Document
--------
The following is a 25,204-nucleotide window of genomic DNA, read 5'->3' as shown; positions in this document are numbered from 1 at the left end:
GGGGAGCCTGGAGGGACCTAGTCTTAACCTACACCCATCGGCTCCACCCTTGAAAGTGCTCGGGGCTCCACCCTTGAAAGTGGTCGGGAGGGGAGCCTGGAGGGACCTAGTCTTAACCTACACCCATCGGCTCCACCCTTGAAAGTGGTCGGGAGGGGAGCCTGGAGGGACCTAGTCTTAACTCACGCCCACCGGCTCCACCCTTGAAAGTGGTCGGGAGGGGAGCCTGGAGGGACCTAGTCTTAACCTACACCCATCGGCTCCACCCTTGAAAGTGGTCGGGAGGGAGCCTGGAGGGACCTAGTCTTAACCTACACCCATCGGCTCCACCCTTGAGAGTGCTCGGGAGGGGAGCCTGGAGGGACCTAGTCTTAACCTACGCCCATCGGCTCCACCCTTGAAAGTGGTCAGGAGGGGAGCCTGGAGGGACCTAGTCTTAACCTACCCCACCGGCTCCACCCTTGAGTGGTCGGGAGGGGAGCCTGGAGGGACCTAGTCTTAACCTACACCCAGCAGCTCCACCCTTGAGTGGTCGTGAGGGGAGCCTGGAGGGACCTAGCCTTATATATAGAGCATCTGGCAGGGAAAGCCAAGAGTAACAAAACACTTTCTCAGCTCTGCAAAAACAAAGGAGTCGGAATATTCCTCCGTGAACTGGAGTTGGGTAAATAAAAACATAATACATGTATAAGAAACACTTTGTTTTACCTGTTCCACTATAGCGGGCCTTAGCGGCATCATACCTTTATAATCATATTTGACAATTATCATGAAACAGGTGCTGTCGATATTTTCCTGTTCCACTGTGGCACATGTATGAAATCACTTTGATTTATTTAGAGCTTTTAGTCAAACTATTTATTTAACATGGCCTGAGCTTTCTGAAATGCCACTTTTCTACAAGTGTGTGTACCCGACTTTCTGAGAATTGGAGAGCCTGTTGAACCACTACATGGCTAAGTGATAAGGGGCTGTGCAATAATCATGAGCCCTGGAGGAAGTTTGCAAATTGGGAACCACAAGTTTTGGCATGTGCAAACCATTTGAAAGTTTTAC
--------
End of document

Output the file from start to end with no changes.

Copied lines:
The following is a 25,204-nucleotide window of genomic DNA, read 5'->3' as shown; positions in this document are numbered from 1 at the left end:
GGGGAGCCTGGAGGGACCTAGTCTTAACCTACACCCATCGGCTCCACCCTTGAAAGTGCTCGGGGCTCCACCCTTGAAAGTGGTCGGGAGGGGAGCCTGGAGGGACCTAGTCTTAACCTACACCCATCGGCTCCACCCTTGAAAGTGGTCGGGAGGGGAGCCTGGAGGGACCTAGTCTTAACTCACGCCCACCGGCTCCACCCTTGAAAGTGGTCGGGAGGGGAGCCTGGAGGGACCTAGTCTTAACCTACACCCATCGGCTCCACCCTTGAAAGTGGTCGGGAGGGAGCCTGGAGGGACCTAGTCTTAACCTACACCCATCGGCTCCACCCTTGAGAGTGCTCGGGAGGGGAGCCTGGAGGGACCTAGTCTTAACCTACGCCCATCGGCTCCACCCTTGAAAGTGGTCAGGAGGGGAGCCTGGAGGGACCTAGTCTTAACCTACCCCACCGGCTCCACCCTTGAGTGGTCGGGAGGGGAGCCTGGAGGGACCTAGTCTTAACCTACACCCAGCAGCTCCACCCTTGAGTGGTCGTGAGGGGAGCCTGGAGGGACCTAGCCTTATATATAGAGCATCTGGCAGGGAAAGCCAAGAGTAACAAAACACTTTCTCAGCTCTGCAAAAACAAAGGAGTCGGAATATTCCTCCGTGAACTGGAGTTGGGTAAATAAAAACATAATACATGTATAAGAAACACTTTGTTTTACCTGTTCCACTATAGCGGGCCTTAGCGGCATCATACCTTTATAATCATATTTGACAATTATCATGAAACAGGTGCTGTCGATATTTTCCTGTTCCACTGTGGCACATGTATGAAATCACTTTGATTTATTTAGAGCTTTTAGTCAAACTATTTATTTAACATGGCCTGAGCTTTCTGAAATGCCACTTTTCTACAAGTGTGTGTACCCGACTTTCTGAGAATTGGAGAGCCTGTTGAACCACTACATGGCTAAGTGATAAGGGGCTGTGCAATAATCATGAGCCCTGGAGGAAGTTTGCAAATTGGGAACCACAAGTTTTGGCATGTGCAAACCATTTGAAAGTTTTAC